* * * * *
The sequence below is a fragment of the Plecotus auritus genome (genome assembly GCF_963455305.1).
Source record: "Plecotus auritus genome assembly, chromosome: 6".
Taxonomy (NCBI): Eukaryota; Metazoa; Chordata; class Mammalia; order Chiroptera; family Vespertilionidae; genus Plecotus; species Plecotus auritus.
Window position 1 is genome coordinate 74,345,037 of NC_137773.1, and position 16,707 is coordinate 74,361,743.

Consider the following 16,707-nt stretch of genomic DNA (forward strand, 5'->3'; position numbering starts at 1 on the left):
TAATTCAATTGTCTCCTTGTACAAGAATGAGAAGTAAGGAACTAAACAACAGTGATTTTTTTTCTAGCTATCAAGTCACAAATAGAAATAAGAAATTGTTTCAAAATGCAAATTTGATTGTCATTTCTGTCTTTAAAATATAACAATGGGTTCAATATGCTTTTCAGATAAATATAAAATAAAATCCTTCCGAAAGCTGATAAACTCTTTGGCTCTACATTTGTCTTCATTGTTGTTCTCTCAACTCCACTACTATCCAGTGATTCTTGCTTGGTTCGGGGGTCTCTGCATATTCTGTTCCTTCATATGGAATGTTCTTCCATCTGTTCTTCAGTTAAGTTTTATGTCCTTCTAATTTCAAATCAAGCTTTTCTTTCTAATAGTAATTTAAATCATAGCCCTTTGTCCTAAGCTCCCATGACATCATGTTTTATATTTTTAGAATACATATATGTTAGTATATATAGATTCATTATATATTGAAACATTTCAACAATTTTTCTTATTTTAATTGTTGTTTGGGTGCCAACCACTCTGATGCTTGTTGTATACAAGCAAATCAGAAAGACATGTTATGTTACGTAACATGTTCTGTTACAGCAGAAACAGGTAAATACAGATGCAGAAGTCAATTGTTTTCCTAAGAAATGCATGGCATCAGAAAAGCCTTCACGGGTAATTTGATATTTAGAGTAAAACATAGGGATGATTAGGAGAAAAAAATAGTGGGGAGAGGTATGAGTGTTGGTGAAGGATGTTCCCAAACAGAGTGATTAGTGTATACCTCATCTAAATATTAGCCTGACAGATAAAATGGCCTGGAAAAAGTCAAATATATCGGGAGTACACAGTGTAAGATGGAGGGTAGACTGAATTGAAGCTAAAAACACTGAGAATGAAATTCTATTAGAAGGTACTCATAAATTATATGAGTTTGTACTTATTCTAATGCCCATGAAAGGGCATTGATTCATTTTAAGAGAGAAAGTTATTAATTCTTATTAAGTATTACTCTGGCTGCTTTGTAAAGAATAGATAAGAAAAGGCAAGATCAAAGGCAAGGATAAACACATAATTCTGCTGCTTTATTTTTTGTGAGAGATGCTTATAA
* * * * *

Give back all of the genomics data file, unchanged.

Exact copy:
The sequence below is a fragment of the Plecotus auritus genome (genome assembly GCF_963455305.1).
Source record: "Plecotus auritus genome assembly, chromosome: 6".
Taxonomy (NCBI): Eukaryota; Metazoa; Chordata; class Mammalia; order Chiroptera; family Vespertilionidae; genus Plecotus; species Plecotus auritus.
Window position 1 is genome coordinate 74,345,037 of NC_137773.1, and position 16,707 is coordinate 74,361,743.

Consider the following 16,707-nt stretch of genomic DNA (forward strand, 5'->3'; position numbering starts at 1 on the left):
TAATTCAATTGTCTCCTTGTACAAGAATGAGAAGTAAGGAACTAAACAACAGTGATTTTTTTTCTAGCTATCAAGTCACAAATAGAAATAAGAAATTGTTTCAAAATGCAAATTTGATTGTCATTTCTGTCTTTAAAATATAACAATGGGTTCAATATGCTTTTCAGATAAATATAAAATAAAATCCTTCCGAAAGCTGATAAACTCTTTGGCTCTACATTTGTCTTCATTGTTGTTCTCTCAACTCCACTACTATCCAGTGATTCTTGCTTGGTTCGGGGGTCTCTGCATATTCTGTTCCTTCATATGGAATGTTCTTCCATCTGTTCTTCAGTTAAGTTTTATGTCCTTCTAATTTCAAATCAAGCTTTTCTTTCTAATAGTAATTTAAATCATAGCCCTTTGTCCTAAGCTCCCATGACATCATGTTTTATATTTTTAGAATACATATATGTTAGTATATATAGATTCATTATATATTGAAACATTTCAACAATTTTTCTTATTTTAATTGTTGTTTGGGTGCCAACCACTCTGATGCTTGTTGTATACAAGCAAATCAGAAAGACATGTTATGTTACGTAACATGTTCTGTTACAGCAGAAACAGGTAAATACAGATGCAGAAGTCAATTGTTTTCCTAAGAAATGCATGGCATCAGAAAAGCCTTCACGGGTAATTTGATATTTAGAGTAAAACATAGGGATGATTAGGAGAAAAAAATAGTGGGGAGAGGTATGAGTGTTGGTGAAGGATGTTCCCAAACAGAGTGATTAGTGTATACCTCATCTAAATATTAGCCTGACAGATAAAATGGCCTGGAAAAAGTCAAATATATCGGGAGTACACAGTGTAAGATGGAGGGTAGACTGAATTGAAGCTAAAAACACTGAGAATGAAATTCTATTAGAAGGTACTCATAAATTATATGAGTTTGTACTTATTCTAATGCCCATGAAAGGGCATTGATTCATTTTAAGAGAGAAAGTTATTAATTCTTATTAAGTATTACTCTGGCTGCTTTGTAAAGAATAGATAAGAAAAGGCAAGATCAAAGGCAAGGATAAACACATAATTCTGCTGCTTTATTTTTTGTGAGAGATGCTTATAA